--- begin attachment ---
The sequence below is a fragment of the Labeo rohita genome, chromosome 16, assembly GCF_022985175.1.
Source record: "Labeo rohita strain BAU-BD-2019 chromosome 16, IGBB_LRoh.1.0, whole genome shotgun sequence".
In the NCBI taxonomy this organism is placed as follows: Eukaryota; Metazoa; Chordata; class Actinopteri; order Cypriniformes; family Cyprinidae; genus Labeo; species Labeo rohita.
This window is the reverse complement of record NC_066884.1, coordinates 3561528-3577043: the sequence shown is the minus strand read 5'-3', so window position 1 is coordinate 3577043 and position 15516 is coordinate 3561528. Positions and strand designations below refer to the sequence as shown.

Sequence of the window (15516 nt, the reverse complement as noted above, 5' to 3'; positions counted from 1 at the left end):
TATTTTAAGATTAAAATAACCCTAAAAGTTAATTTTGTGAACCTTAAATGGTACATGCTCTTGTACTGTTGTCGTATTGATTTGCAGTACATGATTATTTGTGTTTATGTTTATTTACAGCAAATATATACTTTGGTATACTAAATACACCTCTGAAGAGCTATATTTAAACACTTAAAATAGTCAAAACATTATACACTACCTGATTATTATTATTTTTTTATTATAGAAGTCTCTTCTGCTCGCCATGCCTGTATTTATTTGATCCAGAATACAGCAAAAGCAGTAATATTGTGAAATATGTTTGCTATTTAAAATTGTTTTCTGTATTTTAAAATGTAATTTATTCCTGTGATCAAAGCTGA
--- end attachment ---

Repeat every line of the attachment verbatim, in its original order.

The sequence below is a fragment of the Labeo rohita genome, chromosome 16, assembly GCF_022985175.1.
Source record: "Labeo rohita strain BAU-BD-2019 chromosome 16, IGBB_LRoh.1.0, whole genome shotgun sequence".
In the NCBI taxonomy this organism is placed as follows: Eukaryota; Metazoa; Chordata; class Actinopteri; order Cypriniformes; family Cyprinidae; genus Labeo; species Labeo rohita.
This window is the reverse complement of record NC_066884.1, coordinates 3561528-3577043: the sequence shown is the minus strand read 5'-3', so window position 1 is coordinate 3577043 and position 15516 is coordinate 3561528. Positions and strand designations below refer to the sequence as shown.

Sequence of the window (15516 nt, the reverse complement as noted above, 5' to 3'; positions counted from 1 at the left end):
TATTTTAAGATTAAAATAACCCTAAAAGTTAATTTTGTGAACCTTAAATGGTACATGCTCTTGTACTGTTGTCGTATTGATTTGCAGTACATGATTATTTGTGTTTATGTTTATTTACAGCAAATATATACTTTGGTATACTAAATACACCTCTGAAGAGCTATATTTAAACACTTAAAATAGTCAAAACATTATACACTACCTGATTATTATTATTTTTTTATTATAGAAGTCTCTTCTGCTCGCCATGCCTGTATTTATTTGATCCAGAATACAGCAAAAGCAGTAATATTGTGAAATATGTTTGCTATTTAAAATTGTTTTCTGTATTTTAAAATGTAATTTATTCCTGTGATCAAAGCTGA